It’s interesting to observe younger women, still in that fear mode, and sad to see older ones that are.

What are you gaining through being restrained by your fears?   Feel the fear and do it anyway.  Don’t pass up an opportunity simply because you are afraid that the outcome may not be easy to predict, or you’re afraid you might look less than graceful (now, I am not talking about the instinctual, intuitive fear that tells you not to go into the darkened parking garage alone, at 2 AM, LISTEN TO THAT ONE!… ).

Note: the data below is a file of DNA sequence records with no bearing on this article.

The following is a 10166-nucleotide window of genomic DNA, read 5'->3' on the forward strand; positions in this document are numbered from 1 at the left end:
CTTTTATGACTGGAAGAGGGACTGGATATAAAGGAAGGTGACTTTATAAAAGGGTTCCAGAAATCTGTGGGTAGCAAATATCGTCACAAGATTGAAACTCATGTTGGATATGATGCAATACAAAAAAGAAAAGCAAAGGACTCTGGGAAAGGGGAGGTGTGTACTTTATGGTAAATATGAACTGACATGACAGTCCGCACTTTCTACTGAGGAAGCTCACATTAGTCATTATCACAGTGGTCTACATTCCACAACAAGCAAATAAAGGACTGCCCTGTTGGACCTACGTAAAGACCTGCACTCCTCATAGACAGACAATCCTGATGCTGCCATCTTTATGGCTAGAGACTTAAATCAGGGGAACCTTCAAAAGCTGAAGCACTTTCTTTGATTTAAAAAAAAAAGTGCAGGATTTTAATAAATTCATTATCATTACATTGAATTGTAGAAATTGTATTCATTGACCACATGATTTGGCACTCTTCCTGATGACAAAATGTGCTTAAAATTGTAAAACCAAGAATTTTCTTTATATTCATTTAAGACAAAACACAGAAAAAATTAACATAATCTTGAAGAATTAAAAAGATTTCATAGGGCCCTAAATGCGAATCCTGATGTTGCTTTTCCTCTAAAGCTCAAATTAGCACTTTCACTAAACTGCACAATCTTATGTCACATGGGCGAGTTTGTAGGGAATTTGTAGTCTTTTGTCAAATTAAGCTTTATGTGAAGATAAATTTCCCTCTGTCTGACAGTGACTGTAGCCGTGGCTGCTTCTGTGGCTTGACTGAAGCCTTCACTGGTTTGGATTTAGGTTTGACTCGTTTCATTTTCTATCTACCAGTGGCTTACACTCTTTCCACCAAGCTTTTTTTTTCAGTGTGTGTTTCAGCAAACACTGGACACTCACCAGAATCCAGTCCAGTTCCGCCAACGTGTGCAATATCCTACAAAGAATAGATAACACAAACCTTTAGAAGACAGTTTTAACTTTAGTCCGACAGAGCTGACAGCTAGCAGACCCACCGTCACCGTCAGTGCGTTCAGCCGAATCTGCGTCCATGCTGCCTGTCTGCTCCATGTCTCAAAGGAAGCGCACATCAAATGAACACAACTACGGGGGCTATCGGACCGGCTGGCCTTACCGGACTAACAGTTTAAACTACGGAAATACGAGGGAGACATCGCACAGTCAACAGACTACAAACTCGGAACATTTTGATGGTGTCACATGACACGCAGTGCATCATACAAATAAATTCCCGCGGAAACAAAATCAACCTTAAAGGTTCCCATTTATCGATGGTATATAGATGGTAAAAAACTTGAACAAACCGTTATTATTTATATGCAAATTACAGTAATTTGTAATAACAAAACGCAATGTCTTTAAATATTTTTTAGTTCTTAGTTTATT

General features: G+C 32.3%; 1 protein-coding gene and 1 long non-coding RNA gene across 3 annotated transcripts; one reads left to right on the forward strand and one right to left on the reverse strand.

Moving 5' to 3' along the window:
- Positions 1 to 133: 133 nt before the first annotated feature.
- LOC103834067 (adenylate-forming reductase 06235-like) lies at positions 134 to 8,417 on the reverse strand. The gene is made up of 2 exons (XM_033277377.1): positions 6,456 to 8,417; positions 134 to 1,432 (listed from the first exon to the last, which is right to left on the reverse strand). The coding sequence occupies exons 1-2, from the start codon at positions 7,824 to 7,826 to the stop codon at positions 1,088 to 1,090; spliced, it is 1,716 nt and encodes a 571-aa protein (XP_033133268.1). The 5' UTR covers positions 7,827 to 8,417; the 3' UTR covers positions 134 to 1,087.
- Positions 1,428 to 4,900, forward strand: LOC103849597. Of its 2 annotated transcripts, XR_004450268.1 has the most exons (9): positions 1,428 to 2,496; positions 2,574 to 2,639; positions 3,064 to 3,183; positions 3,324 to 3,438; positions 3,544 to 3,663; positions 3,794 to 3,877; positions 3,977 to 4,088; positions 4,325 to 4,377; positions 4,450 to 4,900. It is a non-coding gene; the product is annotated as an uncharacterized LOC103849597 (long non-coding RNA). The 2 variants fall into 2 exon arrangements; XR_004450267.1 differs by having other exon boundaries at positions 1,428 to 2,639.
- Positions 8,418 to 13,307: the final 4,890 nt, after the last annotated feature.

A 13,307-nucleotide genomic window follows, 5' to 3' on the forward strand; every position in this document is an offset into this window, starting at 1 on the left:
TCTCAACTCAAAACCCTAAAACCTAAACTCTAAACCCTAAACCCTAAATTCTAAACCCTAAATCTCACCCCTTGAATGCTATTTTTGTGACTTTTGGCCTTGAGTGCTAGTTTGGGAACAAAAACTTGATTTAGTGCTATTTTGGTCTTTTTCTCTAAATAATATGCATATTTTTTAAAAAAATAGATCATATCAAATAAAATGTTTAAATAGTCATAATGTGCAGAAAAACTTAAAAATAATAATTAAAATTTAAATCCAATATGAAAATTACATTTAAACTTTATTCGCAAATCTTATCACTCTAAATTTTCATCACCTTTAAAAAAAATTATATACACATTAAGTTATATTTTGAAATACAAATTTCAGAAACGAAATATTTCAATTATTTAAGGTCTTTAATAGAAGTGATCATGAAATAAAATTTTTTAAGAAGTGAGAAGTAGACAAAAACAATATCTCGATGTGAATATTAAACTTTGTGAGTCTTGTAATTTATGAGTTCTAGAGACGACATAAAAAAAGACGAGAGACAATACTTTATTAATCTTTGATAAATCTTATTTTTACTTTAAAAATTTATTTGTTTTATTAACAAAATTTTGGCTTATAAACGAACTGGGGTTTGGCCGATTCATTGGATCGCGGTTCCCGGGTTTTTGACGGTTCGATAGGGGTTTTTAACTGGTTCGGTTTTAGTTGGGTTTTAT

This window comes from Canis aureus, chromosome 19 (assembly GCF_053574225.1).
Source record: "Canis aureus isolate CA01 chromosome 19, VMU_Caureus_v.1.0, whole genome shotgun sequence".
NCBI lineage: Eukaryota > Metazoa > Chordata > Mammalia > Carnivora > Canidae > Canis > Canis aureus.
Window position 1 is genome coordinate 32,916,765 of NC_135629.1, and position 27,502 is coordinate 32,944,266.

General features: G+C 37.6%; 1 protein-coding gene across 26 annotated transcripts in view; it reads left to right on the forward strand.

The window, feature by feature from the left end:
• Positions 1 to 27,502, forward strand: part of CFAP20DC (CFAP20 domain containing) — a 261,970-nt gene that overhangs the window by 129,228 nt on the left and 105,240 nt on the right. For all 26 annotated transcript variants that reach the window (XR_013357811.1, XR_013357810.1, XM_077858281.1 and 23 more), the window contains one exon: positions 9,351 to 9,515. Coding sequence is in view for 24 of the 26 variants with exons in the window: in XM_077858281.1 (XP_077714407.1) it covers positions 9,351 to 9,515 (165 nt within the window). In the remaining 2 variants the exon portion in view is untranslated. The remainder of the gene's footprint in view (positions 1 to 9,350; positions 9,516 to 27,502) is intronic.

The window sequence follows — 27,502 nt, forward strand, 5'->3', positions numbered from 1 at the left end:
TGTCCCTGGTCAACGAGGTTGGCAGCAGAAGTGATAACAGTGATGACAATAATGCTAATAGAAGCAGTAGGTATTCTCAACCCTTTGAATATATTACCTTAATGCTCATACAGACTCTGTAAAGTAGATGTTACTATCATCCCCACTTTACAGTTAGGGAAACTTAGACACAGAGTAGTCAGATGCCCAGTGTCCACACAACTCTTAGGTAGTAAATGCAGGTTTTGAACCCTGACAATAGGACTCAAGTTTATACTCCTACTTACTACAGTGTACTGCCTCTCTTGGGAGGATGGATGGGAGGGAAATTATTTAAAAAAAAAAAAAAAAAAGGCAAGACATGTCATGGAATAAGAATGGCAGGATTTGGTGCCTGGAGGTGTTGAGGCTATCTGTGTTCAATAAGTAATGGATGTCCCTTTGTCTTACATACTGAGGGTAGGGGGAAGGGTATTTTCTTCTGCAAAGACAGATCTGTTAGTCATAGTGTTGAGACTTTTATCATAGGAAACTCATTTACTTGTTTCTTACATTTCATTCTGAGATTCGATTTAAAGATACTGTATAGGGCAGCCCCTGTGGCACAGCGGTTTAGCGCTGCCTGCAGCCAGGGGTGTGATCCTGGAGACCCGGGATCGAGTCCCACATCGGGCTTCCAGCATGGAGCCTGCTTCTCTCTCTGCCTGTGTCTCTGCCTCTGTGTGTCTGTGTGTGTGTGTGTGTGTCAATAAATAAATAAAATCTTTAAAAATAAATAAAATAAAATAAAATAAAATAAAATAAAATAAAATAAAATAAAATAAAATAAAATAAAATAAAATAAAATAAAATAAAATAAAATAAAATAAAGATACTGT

Some people think David and I are daring and crazy (?) to move to a new city amidst all of the other changes going on in our lives.  Is it scary?  Of course there is some fear when contemplating diving into the unknown.  Among many things, 2009 has been a year of unknowns.  If, on New Year's Eve 2009, I’d been given a list of all the things that I’d be going through this year, I would most likely have said “no thank you” to many of them:  “No thank you” to the prospect of a strenuous tax on my marriage that seemed to be without resolution.  “No thank you” to quitting my reliable and socially gratifying job at a time when it did not make much financial sense to me.  “No thank you” to helping my daughter plan a wedding in just eight short weeks on a shoe-string budget while still in school with the financial and time constraints that it carried.  “No thank you” to having to take my youngest kid to his first year in college 600 miles away from home just one week after our oldest got married (isn’t that too much “letting go” for one 7 day period?).  “No thank you” to the stresses and strains of interacting with a kid who seemed to be their own worst enemy during a critical time in their life.  “No thank you” to my husband being less than 20 feet away from a crazed shooter at our fitness club while he played racquetball one evening – and the subsequent stress that confrontation with mortality this encounter carried.  “No thank you” to the task of launching our kids confidently into the next phases of their lives during one of such uncertainty concerning our own.  BUT, each of these things (and more) have added a richness and depth to me that I could never have gained had I played it safe and rested in the blissful state of unyielding predictability.  Change is the most reliable thing that I can count on.  Facing fear is what keeps me from getting stiff and ridged.  It keeps me flexible.